The upgrade process was a really interesting experience. What was originally meant to have been a three thousand word paper eventually turned into a near seven thousand word mini dissertation! But I did enjoy this, and I felt that it really helped me to set the foundations for the eventual realisation that my philosophical beliefs are more complex than I had ever previously realised, and really helped me to focus on aspects of the phenomena I wanted to explore. But even then, things have changed or altered slightly since submitting the second upgrade paper, but that is the nature of research. It never stands still and you can never really say that what you think currently really is or will be the case in the future. I’m viewing things in the data that I had not realised before, and I’m viewing my own beliefs and questioning my own beliefs in ways that I had not originally thought of. This is a part of what I call ‘Meta Philosophy’ and during the year, especially during the summertime where I found myself becoming more consciously aware of the complexity of my philosophical beliefs, I have found this to be an increasingly important aspect of describing the foundations and roots of my research design. I have talked a fair bit about Meta Philosophy during the summertime on this blog, though I shall have much more to say about this subject in the future especially in the thesis.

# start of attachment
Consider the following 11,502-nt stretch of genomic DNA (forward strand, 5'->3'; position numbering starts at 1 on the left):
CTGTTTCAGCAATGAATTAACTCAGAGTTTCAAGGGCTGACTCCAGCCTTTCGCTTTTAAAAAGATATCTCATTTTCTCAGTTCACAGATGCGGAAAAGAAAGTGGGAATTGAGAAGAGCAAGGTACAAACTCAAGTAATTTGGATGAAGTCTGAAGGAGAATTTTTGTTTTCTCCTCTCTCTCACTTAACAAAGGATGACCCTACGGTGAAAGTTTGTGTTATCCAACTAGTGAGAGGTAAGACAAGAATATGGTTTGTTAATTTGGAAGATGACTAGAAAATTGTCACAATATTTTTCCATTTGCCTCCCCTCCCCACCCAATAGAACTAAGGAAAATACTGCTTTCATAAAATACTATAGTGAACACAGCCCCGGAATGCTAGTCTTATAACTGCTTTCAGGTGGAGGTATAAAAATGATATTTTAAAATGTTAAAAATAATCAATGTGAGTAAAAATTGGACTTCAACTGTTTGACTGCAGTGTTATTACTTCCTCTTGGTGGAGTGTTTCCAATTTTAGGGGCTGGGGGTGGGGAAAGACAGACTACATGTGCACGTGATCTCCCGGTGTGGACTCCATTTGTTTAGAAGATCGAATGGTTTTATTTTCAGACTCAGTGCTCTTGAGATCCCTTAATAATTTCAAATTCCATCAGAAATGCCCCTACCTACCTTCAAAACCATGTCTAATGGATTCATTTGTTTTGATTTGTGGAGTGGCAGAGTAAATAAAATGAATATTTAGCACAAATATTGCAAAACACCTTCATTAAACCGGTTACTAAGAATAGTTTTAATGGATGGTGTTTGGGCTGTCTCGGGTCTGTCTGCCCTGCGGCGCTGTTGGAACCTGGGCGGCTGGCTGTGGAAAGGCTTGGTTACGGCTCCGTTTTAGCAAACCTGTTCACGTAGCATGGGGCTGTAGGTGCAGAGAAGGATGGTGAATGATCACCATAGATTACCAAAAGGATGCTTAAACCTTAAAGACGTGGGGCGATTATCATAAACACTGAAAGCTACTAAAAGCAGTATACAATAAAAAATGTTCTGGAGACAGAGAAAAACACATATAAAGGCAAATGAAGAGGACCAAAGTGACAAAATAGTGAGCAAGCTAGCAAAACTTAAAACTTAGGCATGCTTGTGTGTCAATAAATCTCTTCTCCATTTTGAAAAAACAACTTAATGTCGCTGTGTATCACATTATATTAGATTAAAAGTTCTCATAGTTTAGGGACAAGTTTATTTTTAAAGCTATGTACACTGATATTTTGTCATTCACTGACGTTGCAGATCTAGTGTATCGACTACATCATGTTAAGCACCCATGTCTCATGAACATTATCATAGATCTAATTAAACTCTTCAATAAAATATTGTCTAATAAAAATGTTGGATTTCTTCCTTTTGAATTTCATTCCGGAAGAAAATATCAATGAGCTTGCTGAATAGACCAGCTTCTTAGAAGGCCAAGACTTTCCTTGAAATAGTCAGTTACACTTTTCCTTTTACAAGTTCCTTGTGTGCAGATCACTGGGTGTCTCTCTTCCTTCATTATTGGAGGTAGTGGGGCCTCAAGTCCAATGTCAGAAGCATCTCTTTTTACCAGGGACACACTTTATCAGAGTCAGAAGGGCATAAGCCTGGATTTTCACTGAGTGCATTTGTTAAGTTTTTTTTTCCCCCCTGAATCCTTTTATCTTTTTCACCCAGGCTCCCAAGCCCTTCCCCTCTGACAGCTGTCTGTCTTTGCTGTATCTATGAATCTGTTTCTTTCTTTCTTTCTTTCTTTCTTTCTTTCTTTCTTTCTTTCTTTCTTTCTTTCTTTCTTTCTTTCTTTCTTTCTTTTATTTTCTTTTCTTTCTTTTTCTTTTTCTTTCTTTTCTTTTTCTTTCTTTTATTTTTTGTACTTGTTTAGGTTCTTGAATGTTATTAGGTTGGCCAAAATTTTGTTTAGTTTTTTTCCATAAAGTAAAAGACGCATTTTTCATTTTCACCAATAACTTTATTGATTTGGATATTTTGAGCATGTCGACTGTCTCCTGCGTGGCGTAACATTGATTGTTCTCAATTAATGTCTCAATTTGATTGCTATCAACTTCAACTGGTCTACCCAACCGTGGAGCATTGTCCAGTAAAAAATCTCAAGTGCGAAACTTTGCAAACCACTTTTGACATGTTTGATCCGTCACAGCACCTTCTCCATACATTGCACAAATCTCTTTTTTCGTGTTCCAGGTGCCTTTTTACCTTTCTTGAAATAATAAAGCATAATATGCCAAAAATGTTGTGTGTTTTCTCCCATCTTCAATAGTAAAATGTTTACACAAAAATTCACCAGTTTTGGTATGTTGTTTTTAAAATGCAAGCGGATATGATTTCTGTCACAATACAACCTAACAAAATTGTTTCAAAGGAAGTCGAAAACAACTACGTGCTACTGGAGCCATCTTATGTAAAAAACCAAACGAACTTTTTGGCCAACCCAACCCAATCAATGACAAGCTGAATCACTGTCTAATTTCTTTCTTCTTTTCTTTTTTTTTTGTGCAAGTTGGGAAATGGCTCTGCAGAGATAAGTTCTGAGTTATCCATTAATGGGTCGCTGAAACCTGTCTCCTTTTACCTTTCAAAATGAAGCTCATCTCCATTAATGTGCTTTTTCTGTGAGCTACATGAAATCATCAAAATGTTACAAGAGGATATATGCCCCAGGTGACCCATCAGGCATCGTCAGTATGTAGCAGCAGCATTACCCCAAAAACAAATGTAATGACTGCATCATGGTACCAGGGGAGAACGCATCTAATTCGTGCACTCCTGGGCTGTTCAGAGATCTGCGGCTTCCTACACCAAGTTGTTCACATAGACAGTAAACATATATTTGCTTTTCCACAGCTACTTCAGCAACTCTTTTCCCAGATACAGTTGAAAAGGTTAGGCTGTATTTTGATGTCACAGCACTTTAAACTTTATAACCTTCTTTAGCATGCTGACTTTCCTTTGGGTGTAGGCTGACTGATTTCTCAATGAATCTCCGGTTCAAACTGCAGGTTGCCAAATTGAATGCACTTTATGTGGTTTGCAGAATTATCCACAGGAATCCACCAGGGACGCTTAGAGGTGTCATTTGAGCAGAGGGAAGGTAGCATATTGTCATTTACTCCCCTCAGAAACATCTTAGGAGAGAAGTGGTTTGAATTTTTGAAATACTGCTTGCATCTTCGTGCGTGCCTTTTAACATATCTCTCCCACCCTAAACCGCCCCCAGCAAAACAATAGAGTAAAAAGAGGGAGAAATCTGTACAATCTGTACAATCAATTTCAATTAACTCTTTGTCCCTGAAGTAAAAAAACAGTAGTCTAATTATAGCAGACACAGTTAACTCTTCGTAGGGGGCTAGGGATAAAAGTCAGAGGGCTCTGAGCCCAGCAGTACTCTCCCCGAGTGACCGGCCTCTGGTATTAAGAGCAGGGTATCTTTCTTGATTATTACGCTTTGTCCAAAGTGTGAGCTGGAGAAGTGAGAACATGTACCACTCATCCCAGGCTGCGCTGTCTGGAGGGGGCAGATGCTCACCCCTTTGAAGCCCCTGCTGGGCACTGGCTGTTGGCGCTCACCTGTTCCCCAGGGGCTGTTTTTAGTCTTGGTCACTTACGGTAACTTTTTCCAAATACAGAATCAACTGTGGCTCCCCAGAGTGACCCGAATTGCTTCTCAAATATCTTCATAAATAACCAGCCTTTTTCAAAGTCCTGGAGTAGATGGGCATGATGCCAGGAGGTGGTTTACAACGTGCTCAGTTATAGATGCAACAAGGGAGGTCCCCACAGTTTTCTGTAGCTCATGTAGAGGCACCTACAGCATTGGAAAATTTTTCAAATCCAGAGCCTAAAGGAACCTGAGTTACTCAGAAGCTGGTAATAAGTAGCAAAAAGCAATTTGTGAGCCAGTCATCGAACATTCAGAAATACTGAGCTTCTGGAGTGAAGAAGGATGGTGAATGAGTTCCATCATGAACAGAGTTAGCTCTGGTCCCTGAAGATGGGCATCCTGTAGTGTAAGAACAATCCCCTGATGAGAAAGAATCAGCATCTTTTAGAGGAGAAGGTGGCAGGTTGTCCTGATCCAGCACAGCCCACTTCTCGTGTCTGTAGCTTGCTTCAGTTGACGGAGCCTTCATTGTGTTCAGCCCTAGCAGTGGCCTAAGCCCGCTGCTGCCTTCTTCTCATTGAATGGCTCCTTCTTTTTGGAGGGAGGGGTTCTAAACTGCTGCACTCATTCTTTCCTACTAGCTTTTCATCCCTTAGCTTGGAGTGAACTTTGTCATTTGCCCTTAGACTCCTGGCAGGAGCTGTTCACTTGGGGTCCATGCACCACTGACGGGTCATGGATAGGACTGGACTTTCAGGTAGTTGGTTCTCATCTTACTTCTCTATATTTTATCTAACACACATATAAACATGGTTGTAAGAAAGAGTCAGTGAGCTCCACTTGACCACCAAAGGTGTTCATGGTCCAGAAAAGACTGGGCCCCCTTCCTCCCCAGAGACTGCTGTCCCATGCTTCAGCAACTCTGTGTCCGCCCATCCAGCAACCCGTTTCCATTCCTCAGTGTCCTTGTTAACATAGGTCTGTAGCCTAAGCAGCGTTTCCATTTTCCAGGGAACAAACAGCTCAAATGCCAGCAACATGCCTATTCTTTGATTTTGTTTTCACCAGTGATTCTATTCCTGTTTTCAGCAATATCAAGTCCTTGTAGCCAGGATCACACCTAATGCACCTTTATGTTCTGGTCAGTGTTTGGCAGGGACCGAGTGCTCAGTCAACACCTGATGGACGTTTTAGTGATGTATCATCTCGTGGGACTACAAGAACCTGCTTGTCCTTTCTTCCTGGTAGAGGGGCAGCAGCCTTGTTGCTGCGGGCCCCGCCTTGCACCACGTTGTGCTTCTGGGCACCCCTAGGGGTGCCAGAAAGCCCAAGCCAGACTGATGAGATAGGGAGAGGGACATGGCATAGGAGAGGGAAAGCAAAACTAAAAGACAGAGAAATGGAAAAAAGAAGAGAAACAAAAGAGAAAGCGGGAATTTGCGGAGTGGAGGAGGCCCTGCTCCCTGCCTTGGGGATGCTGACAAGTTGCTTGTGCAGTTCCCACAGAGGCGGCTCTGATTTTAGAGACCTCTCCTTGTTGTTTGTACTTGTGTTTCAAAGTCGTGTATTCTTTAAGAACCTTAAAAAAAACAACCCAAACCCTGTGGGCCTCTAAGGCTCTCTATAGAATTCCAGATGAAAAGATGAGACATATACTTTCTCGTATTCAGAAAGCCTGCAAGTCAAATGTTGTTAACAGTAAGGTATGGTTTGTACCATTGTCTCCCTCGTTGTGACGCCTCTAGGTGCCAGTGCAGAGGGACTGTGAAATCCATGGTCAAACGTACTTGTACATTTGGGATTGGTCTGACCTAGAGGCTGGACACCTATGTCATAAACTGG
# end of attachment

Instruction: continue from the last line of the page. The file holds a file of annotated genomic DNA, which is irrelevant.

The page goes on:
As for the thesis, I feel much more focussed and settled in my mind about the directions I want to take. Even at the beginning of the year, I didn’t feel I had a lot of clarity because of the philosophical and methodological transitions that were taking place even up to late summertime. Now, whilst there are finer details to work out and explore, as there shall always be, I do feel much clearer now and have greater levels of clarity in general when it comes to my thesis, my identity as a researcher, my research design and therefore the way that I view and want to explore the phenomena of interest. I feel much clearer with the role and function of literature in my grounded theory project though I appreciate that different people will have slightly different approaches, but I feel more confident with my own approach. I will know for sure during the next year however if this approach I have in mind shall work. I feel confident that the three literature review chapters I have planned will work and will be well written and will achieve all the goals and aims that I have for each chapter. I feel that I have progressed well with drafting aspects of some of the chapters of the thesis during the year: the first literature review chapter (which I am now tentatively calling the Function of Education within a Contemporary Society), the third literature review chapter where I critique various relative learning models and theories, and the methodology chapter particularly the beginning sections where I detail the ontological and epistemological beliefs, and their impact on the selection and use of the methodology and method. Obviously this and all other chapters are work in progress, but I do feel better that after months of doubt, of questioning, of experimenting, of restructuring and rewriting the outline and exploring lots of research papers that I have a workable structure.